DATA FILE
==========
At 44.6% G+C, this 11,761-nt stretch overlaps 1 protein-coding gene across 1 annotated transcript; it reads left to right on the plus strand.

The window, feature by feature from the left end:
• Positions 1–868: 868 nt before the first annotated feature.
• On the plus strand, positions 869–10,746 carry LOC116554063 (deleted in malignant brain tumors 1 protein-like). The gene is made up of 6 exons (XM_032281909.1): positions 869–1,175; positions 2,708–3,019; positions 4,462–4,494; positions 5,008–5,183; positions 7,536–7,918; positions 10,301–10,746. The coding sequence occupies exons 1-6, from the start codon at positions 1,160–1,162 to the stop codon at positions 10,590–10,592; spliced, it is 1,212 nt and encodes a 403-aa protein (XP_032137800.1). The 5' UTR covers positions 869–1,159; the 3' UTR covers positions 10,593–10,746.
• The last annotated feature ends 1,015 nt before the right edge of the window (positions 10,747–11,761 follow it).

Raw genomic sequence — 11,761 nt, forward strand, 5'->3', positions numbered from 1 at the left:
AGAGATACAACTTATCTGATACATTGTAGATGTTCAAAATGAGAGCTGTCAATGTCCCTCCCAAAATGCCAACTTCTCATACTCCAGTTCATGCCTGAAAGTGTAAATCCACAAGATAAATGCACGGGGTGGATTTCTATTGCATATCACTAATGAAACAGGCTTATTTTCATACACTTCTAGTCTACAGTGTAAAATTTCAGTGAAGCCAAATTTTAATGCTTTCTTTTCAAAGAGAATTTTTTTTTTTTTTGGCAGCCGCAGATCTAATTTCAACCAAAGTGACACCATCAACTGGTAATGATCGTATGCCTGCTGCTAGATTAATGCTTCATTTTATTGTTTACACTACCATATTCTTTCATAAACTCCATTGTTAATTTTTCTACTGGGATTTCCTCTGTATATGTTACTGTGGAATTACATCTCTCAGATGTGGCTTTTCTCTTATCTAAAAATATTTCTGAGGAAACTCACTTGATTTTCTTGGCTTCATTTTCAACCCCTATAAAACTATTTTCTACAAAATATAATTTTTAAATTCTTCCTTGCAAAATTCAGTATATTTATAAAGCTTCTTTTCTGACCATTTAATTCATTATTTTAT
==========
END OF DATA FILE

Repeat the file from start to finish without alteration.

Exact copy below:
At 44.6% G+C, this 11,761-nt stretch overlaps 1 protein-coding gene across 1 annotated transcript; it reads left to right on the plus strand.

The window, feature by feature from the left end:
• Positions 1–868: 868 nt before the first annotated feature.
• On the plus strand, positions 869–10,746 carry LOC116554063 (deleted in malignant brain tumors 1 protein-like). The gene is made up of 6 exons (XM_032281909.1): positions 869–1,175; positions 2,708–3,019; positions 4,462–4,494; positions 5,008–5,183; positions 7,536–7,918; positions 10,301–10,746. The coding sequence occupies exons 1-6, from the start codon at positions 1,160–1,162 to the stop codon at positions 10,590–10,592; spliced, it is 1,212 nt and encodes a 403-aa protein (XP_032137800.1). The 5' UTR covers positions 869–1,159; the 3' UTR covers positions 10,593–10,746.
• The last annotated feature ends 1,015 nt before the right edge of the window (positions 10,747–11,761 follow it).

Raw genomic sequence — 11,761 nt, forward strand, 5'->3', positions numbered from 1 at the left:
AGAGATACAACTTATCTGATACATTGTAGATGTTCAAAATGAGAGCTGTCAATGTCCCTCCCAAAATGCCAACTTCTCATACTCCAGTTCATGCCTGAAAGTGTAAATCCACAAGATAAATGCACGGGGTGGATTTCTATTGCATATCACTAATGAAACAGGCTTATTTTCATACACTTCTAGTCTACAGTGTAAAATTTCAGTGAAGCCAAATTTTAATGCTTTCTTTTCAAAGAGAATTTTTTTTTTTTTTGGCAGCCGCAGATCTAATTTCAACCAAAGTGACACCATCAACTGGTAATGATCGTATGCCTGCTGCTAGATTAATGCTTCATTTTATTGTTTACACTACCATATTCTTTCATAAACTCCATTGTTAATTTTTCTACTGGGATTTCCTCTGTATATGTTACTGTGGAATTACATCTCTCAGATGTGGCTTTTCTCTTATCTAAAAATATTTCTGAGGAAACTCACTTGATTTTCTTGGCTTCATTTTCAACCCCTATAAAACTATTTTCTACAAAATATAATTTTTAAATTCTTCCTTGCAAAATTCAGTATATTTATAAAGCTTCTTTTCTGACCATTTAATTCATTATTTTAT